In addition to all that, resuming passenger transport and tourism requires business continuity for the sectors. Securing working capital, funding of operations, and public support for businesses to maintain investment pipelines are all vital economic prerequisites for regaining connectivity and building a transport system that is fit for the future. The Commission has therefore proposed a robust and comprehensive package for the recovery of the EU economy.

Although specific economic sectors do not have ring-fenced funding in the recovery package, it is clear that those economic ecosystems, such as transport and tourism will be able to benefit from several funding opportunities. I therefore seek your support in adopting this package swiftly. It provides a unique window of opportunity for funding in transport, tourism, automotive, aeronautics and ship manufacturing, as well as all other industries needed to ensure sustainable, resilient and affordable connectivity for 2020 and beyond. I will devote all my efforts in convincing Member States and private stakeholders in using the EU instruments available, to increase liquidity, and to get firmly on a recovery path.

The Commission’s proposed recovery package to kick-start the European economy contains an array of opportunities for transport under the €1 100 billion MFF, and the €750 billion Next Generation EU.

The Recovery Package includes a reinforced budget for the Connecting Europe Facility, with an additional €1.5 billion for the general envelope, to stimulate further infrastructure investment. It will accelerate the completion of the core TEN-T network, due by 2030. It will stimulate a digital and green transition, with clear priority given to the most de-carbonised modes, rail and inland navigation. And it will accelerate the deployment of clean technologies, such as alternative fuel infrastructure, in line with our Green Deal agenda.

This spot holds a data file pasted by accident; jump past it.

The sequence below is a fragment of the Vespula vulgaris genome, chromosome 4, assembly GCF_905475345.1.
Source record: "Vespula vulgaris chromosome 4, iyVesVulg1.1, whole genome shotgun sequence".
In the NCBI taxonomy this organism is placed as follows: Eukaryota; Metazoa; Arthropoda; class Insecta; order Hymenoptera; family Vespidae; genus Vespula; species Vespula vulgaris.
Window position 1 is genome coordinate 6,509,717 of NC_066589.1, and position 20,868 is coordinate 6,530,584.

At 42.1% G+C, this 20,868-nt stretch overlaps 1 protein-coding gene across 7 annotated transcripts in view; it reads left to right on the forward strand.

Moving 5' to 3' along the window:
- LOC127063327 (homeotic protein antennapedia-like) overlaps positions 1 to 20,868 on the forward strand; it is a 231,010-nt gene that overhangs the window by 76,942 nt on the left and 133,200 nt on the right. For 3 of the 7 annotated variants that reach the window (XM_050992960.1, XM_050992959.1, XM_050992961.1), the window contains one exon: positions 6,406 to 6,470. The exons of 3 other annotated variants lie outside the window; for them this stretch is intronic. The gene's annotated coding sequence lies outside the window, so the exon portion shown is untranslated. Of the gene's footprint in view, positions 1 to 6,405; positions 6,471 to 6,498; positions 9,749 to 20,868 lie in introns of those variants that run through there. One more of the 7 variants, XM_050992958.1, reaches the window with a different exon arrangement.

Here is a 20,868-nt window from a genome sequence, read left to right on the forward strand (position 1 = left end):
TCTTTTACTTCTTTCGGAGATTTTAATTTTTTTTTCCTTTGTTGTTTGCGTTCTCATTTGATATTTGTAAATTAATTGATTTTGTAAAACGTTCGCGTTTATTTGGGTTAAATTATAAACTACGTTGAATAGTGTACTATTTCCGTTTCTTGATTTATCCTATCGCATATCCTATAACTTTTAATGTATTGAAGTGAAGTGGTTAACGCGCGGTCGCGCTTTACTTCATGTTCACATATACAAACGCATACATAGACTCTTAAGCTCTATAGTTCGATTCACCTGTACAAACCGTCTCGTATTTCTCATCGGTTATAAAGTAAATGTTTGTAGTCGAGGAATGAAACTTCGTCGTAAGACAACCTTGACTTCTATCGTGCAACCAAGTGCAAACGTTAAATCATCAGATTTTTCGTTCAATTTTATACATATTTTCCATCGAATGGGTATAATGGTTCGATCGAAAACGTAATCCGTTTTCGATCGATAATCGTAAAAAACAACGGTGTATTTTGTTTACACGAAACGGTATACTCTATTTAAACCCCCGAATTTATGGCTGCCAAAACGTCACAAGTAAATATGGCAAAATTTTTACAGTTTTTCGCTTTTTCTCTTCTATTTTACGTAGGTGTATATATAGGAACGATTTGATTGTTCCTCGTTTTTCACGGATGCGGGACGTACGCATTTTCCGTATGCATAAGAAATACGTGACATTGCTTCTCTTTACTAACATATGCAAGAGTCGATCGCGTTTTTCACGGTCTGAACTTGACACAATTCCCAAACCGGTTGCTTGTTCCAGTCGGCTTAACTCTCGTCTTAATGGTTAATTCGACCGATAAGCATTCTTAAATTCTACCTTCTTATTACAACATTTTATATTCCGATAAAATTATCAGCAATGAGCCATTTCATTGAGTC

We are also proposing an enhanced InvestEU with an increased budget of €31.6 billion. This will include a new ‘Strategic Investment Facility’ – InvestEU’s fifth window – to support critical infrastructure and the development of resilient value chains, including for new clean technologies that are essential for the transport sector. In addition, the ‘Sustainable Infrastructure Window’ has almost doubled in size, and now has a €20 billion guarantee, can stimulate private investment in sustainable transport infrastructure and fleet renewal.

With a total budget of €560 billion, the Recovery and Resilience Facility can benefit all sectors of the EU economy, including transport. Member States will submit ‘Recovery and Resilience Plans’, by April next year, in order to receive grants or loans. I am sure that investment in sustainable transport systems will be high on the recovery agenda of Member States, as this is mentioned in almost all country reports of the EU Semester, on which the national plans will have to be based.

The Solvency Support Instrument under the European Fund for Strategic Investments will have €26 billion and mobilise additional private capital to support eligible companies in the sectors most impacted by the coronavirus crisis. The Solvency Support Instrument will also offer support through equity funds to those companies in need of a capital increase, especially in those areas where Member State state aid support has not been available.

All of these instruments will continue to support our priorities of sustainability and digitalisation – the focus of our upcoming transport strategy communication. The coronavirus changed a lot, but not the need for smart and sustainable mobility!

80% of the CEF budget for transport is already contributing to climate action. For the entire MFF and Next Generation EU, we proposed an overall target of 25% climate mainstreaming. For transport, it could be even higher.

I would like to conclude by commending you on the European Parliament Resolution highlighting many of the challenges and solutions taken. As we look forward, we are, of course, learning lessons from our experiences over the last few months. The situation was unprecedented, and I would dare to say that we are now wiser and better prepared.

Thank you.